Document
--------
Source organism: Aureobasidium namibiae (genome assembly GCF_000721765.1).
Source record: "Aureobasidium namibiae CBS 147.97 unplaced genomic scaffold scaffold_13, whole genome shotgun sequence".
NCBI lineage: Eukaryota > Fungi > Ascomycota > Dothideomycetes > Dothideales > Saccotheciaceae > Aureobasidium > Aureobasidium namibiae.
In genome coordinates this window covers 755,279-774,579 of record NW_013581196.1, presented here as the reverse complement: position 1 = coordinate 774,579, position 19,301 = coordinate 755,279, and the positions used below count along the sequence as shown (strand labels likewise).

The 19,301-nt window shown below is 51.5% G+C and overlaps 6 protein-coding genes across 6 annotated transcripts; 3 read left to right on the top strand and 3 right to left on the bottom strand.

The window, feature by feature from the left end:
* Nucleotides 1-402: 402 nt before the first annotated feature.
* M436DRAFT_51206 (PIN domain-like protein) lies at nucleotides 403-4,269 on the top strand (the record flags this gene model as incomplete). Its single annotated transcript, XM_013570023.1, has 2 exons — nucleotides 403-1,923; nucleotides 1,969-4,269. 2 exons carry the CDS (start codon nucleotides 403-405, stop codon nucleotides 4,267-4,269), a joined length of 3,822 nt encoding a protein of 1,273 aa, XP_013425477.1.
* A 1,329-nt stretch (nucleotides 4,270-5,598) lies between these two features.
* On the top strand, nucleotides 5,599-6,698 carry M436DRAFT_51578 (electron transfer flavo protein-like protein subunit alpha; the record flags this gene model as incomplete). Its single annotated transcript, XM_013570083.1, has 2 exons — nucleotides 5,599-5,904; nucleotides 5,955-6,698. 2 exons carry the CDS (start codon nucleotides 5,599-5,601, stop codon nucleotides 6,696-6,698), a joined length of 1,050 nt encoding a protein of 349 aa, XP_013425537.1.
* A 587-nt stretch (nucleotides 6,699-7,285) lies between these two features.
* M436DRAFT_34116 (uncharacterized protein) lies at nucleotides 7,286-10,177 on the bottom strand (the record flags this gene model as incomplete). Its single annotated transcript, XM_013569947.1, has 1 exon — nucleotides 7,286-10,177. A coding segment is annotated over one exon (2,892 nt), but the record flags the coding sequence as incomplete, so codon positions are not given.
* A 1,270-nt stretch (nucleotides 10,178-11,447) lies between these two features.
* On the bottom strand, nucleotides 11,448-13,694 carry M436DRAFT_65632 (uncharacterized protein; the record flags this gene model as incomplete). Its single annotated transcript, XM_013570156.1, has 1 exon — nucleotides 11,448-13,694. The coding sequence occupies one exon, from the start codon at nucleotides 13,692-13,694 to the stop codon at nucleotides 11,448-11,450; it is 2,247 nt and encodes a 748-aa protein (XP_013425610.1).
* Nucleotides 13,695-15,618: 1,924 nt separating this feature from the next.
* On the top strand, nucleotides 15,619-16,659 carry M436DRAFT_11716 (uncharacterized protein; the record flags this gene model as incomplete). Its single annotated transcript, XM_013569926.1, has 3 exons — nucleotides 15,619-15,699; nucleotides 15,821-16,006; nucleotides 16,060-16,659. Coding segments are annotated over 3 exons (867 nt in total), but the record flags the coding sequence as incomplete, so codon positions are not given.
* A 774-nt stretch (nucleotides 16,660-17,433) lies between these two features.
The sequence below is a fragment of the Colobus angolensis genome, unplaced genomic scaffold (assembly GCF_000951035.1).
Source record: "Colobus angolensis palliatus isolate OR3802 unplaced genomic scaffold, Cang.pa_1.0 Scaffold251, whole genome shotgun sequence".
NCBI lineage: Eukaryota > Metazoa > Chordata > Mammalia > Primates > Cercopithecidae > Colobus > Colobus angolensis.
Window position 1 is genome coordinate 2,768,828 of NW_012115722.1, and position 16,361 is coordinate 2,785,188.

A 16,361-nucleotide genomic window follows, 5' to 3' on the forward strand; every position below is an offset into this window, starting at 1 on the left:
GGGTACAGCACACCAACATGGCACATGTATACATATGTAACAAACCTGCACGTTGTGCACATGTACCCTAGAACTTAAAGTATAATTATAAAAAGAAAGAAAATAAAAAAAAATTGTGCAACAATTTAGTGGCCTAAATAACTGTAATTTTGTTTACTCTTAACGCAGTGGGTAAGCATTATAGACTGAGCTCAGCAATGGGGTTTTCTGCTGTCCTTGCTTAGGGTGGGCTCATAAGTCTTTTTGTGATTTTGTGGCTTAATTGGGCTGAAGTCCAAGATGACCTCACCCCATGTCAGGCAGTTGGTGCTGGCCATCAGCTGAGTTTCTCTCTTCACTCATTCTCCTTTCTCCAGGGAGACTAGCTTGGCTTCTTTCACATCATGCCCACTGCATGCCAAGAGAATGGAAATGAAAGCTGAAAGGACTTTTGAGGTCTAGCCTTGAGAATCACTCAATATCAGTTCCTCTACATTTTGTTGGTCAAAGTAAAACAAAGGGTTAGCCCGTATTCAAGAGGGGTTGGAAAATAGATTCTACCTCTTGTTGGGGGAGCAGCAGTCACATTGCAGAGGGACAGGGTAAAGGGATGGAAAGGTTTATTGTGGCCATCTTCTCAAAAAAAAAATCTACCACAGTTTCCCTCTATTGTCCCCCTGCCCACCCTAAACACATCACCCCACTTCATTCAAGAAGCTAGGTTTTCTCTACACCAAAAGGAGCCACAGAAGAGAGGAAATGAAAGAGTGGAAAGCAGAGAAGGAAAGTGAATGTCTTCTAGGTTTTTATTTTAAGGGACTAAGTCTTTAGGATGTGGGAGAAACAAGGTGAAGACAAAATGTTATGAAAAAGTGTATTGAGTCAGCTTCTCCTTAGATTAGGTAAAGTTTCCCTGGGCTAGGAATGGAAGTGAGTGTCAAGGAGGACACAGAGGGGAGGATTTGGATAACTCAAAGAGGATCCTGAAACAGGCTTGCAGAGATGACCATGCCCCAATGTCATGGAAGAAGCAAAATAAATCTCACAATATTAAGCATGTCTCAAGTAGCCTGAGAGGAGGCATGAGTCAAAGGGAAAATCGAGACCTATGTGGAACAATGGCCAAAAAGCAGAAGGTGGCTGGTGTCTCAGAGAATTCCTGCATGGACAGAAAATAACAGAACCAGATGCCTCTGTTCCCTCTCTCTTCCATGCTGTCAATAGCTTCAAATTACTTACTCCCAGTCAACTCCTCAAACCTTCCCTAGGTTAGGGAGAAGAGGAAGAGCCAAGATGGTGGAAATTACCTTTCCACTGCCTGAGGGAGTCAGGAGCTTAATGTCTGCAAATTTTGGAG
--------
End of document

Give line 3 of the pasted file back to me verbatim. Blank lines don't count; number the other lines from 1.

NCBI lineage: Eukaryota > Fungi > Ascomycota > Dothideomycetes > Dothideales > Saccotheciaceae > Aureobasidium > Aureobasidium namibiae.